The Equal Credit Opportunity Act (ECOA) was one of the seminal anti-discrimination standards set in the lending/credit industry. It set the standard for preventing discrimination in lending. When it was enacted, ECOA was meant to offer similarly qualified borrowers equity in lending transactions regardless of race, color, marital status, age, religion, sex, or national origin. Before ECOA, lenders, who held the reigns on financing, could easily turn away a black family or an unmarried woman simply because they wanted to.
Today, we might be surprised if a lender were openly violating ECOA. Or not.
Despite the longevity of the lending discrimination laws, traditional lenders have had trouble discerning when something is a reasonable and lawful lending criterion and when it is not. For example, a large national bank entered into a $5 million dollar settlement with a federal regulatory authority when it denied loans to pregnant women. Another paid $54 million for charging black and Hispanic borrowers higher fees than similarly situated white borrowers.
Some businesses have taken a different approach to lending. Instead of relying solely on traditional lending and risk characteristics, these lenders consider traditional lending criteria such as income and credit scores, nontraditional criteria like college attended, or some mixture of the two, using machine learning techniques to correlate these criteria with lending risk. The trend has caught on and more and more fintech lenders and fintech partnerships are entering the market each year.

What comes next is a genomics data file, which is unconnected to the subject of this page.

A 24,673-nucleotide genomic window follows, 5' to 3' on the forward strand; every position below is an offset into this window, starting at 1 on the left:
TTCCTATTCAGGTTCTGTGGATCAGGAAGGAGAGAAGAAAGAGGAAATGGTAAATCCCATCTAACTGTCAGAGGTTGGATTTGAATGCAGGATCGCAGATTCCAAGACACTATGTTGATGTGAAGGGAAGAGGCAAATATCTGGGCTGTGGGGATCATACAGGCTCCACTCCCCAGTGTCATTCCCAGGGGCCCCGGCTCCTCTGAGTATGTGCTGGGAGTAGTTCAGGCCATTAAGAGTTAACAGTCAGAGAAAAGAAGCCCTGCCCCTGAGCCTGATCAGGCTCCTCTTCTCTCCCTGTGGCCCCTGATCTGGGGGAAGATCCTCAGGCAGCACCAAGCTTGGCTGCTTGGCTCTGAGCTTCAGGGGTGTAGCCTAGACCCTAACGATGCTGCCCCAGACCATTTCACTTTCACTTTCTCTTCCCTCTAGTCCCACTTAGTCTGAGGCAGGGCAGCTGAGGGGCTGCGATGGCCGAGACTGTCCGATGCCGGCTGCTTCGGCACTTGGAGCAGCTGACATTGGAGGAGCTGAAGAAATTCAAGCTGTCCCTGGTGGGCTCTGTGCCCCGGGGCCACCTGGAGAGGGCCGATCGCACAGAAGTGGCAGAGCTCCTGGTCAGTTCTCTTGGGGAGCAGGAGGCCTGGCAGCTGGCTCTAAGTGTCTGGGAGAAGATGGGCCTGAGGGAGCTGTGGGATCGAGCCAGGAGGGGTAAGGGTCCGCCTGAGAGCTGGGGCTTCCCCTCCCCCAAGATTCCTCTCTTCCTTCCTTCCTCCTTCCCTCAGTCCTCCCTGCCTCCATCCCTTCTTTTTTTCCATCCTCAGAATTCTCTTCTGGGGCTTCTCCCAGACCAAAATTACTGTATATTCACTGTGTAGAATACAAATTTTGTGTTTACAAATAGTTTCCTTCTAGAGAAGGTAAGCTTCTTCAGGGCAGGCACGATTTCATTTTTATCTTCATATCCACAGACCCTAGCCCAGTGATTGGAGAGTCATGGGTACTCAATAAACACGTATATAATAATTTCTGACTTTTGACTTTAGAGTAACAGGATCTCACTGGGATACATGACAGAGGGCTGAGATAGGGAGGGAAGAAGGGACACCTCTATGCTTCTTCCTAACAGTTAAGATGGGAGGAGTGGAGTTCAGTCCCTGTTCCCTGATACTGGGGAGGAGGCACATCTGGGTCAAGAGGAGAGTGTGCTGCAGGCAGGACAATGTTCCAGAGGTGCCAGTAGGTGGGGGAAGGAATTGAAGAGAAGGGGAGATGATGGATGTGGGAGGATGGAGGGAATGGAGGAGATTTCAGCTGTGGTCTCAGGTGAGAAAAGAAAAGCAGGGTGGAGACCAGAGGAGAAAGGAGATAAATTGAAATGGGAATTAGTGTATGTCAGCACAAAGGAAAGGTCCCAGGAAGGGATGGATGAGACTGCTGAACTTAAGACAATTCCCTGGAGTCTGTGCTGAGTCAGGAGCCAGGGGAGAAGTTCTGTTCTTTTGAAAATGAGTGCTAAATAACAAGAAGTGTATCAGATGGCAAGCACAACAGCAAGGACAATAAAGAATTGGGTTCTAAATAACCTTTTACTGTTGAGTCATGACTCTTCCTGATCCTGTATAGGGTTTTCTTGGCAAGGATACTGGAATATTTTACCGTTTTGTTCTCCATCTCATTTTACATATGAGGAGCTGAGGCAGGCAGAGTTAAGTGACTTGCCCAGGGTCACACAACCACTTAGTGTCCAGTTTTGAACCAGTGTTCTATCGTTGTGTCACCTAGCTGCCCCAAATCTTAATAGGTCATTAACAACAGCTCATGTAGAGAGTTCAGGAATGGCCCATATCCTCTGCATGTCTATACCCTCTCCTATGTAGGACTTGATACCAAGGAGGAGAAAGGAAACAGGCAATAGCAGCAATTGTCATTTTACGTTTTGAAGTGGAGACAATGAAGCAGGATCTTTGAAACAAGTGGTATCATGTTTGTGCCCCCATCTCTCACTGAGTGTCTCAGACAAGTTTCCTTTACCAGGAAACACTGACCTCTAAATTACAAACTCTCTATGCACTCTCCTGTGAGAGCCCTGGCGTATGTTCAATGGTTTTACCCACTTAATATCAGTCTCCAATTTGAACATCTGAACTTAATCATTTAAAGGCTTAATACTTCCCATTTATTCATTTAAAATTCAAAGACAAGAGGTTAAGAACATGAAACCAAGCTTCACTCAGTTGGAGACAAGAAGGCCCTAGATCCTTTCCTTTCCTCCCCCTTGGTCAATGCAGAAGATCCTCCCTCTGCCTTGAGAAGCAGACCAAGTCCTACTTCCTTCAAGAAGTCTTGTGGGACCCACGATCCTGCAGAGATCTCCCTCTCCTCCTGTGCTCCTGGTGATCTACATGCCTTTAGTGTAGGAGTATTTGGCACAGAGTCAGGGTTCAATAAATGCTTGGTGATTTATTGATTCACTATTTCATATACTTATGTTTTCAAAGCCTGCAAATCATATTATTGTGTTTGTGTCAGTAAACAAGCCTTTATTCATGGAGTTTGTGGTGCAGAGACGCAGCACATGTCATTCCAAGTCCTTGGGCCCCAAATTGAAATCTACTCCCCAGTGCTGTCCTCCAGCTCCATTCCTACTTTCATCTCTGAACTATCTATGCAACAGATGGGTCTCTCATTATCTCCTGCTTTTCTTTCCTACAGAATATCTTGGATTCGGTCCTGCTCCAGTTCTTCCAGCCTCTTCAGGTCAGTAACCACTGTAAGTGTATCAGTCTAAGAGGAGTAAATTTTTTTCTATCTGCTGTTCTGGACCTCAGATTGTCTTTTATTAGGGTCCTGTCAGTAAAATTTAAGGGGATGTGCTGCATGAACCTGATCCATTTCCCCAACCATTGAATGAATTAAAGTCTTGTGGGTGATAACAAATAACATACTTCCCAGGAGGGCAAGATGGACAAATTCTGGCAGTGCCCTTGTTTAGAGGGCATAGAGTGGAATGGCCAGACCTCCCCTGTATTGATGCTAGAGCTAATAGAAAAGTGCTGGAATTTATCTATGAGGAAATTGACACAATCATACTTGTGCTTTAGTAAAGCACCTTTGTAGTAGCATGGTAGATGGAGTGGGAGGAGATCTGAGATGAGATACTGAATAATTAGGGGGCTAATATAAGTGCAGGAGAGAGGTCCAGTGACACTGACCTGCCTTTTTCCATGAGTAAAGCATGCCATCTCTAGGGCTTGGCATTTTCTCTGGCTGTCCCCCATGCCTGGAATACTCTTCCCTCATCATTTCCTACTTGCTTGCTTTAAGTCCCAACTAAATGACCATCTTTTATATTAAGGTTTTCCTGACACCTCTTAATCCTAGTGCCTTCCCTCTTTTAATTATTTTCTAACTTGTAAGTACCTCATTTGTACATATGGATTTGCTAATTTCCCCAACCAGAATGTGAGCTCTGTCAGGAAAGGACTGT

And why not? If traditional lenders, with years of experience in underwriting and with rigorous compliance controls, sometimes fail at complying with fair lending standards, might there be another way? Perhaps.
One of the most discussed impacts of fintech has been on who is able to receive credit. Unburdened by the many risk requirements of traditional lenders, fintech companies and partnerships are able to extend credit to a wider variety of people, offering credit access to the underbanked and creating opportunities for profit in markets that may not be accessible to other financial institutions.
Although the possibilities for reaching a greater diversity of customers seems limitless, financial institutions and credit providers that use complementary data and artificial intelligence (AI) must consider state and federal consumer protection laws when they use novel technologies and criteria for lending.
AI and Lending
In particular, using alternative criteria and AI for credit decisions can violate fair lending laws, even when the criteria used in the credit decision is not based on a protected class, such as race, gender, religion, or marital status. Federal regulators have been honing in on instances of discriminatory lending based on alternative lending criteria and unconventional lending programs, exposing organizations to systemic operational changes and substantial regulatory costs.
There are ways to avoid regulatory risk and still reach underserved markets when using alternative lending models; however, it helps to understand how they work in order to craft salient, useful questions when working with a client’s computing and data professionals. Understanding machine bias and how AI can go wrong is the first step. Understanding what regulators are looking for when considering alternative data is the second. This information, taken together, will assist attorneys who advise lenders that are using expanded data and/or machine learning to make credit decisions.
What Is Bias, Anyway?
Data scientists use the term “bias” or “prediction bias” to refer to a program’s inability to accurately reflect the reality that it is supposed to measure. When financial regulators refer to bias caused by AI systems, the term refers to results prejudiced against a protected group. The concept of prediction bias, which refers to the way a program works, and of discriminatory bias are somewhat linked, and in many cases have similar causes, but prediction bias is morally neutral, whereas discriminatory bias is not.